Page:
Panel 127: State Bureaucracies, Public Reforms and Service Delivery

Panel organisers: Thomas Bierschenk (Johannes Gutenberg Univ., Germany), Giorgio Blundo (L'École des hautes études en sciences sociales, France) and Jean- Pierre Olivier de Sardan (Laboratoire d'Etudes et de Recherche sur les Dynamiques Sociales et le Développement Local, Niger)


Despite an abundant academic literature on african states, little empirical attention has been devoted to the « state machine ». Recent anthropological investigations of the state describe how the “idea” of the State spreads in the social fabric or explore the State’s margins or interstices. As for political science, it is rich in studies that underline the dysfunctions of African public services, but emphasis is mainly placed on the deviations from the official norms inspired by Western regulations, which are explained in terms of notions like clientelism, neopatrimonialism or cultural patterns.

Breaking with these approaches, this panel focuses on the daily functioning of state   administrations. It will assemble empirical studies exploring the mundane pratices of state making from three main entry points, strongly interrelated: a) the ethnography of civil servants (bureaucratic or professional cultures and practical norms, operational routines in the offices, patterns of career and modes of appointment, etc.) ; b) the delivery of public services and goods (how do the bureaucrats themselves perceive and deliver the goods and services for which their departments have responsibility? What are their every-day relationships with service users ?) ; c) the reforms of public administrations (how the different bureaucratic corps react to the « good governance » international policies ? What are the consequences of these reforms on the daily working of state bureaucracies and on the civil servants’ identities and modes of accountability ? Is there room for micro-reforms from the bottom-up, building on local innovations or informal arrangements ?). Highlighting some new trends of research “into the core of the State”, the panel is open to interdisciplinary as well as comparative studies.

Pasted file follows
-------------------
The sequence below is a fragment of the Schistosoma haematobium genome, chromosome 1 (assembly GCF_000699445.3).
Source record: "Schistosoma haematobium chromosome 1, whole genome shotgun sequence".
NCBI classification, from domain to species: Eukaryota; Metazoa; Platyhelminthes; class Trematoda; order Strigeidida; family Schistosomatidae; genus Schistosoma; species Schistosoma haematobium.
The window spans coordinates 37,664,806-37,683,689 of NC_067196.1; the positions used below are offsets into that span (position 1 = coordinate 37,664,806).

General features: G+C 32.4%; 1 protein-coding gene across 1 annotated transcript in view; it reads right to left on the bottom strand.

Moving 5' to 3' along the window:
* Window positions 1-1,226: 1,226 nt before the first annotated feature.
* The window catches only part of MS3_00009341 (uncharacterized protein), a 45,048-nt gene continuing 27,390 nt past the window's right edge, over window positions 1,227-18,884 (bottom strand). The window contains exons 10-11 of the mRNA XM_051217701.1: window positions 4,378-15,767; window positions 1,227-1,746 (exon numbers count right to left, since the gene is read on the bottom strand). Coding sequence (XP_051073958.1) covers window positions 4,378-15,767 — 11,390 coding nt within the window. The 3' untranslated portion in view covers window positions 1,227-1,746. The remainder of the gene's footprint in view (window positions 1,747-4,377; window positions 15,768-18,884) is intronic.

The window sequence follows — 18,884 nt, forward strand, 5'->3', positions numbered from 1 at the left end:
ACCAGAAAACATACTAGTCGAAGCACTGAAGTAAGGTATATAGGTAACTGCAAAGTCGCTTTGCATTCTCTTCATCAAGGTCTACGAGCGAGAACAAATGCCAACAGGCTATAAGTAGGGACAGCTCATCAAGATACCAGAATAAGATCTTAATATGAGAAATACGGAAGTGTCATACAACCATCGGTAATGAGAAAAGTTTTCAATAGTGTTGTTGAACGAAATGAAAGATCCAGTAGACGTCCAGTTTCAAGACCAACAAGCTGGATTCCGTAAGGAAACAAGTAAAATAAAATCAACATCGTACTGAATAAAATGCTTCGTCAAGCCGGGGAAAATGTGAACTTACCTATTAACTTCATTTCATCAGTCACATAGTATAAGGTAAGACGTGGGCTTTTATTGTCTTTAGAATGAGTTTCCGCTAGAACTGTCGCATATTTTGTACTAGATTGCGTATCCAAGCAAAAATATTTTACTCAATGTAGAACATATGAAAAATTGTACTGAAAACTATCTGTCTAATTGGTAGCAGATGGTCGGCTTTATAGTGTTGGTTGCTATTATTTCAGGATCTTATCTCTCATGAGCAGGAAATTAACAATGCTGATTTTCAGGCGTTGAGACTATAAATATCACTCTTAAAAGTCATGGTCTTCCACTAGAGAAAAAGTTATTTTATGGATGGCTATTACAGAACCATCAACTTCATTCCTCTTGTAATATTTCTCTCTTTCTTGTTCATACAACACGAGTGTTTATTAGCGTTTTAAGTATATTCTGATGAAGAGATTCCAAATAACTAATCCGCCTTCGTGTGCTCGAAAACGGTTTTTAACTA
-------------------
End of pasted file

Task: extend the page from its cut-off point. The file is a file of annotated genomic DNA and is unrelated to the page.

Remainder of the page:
Accepted Abstracts


Producing Public Services in between State and Society: The Education Sector in the Democratic Republic of Congo (DRC)

Every-day Public Service Delivery, the Issue of User Access at Local Level in Benin

Teachers’ Trade Unions and the Protest of New Study Programmes in Benin. The Logics of Action and the Public Services Reforms

A Castle in Guéckédou - State Institutions and Youth in a Guinean Forest Town

‘The Child is not Being Cooperative, Your Honour’. The Political Economy of Kenya’s Child Protection Service


The Reproduction of State Agricultural Bureaucratic Culture in Benin

A Hydrocracy under Reform.The Department of Water Affairs and Reform of Water Management in South Africa

« We make do and keep going! » The Non-State Resources of the Functioning of Niamey and Zinder (Niger) Regional Courts.

Embracing Human Rights in Ugandan Prisons

Peering into the Multiple States of Khartoum, Sudan: The Experiences and Perceptions of Job-seekers.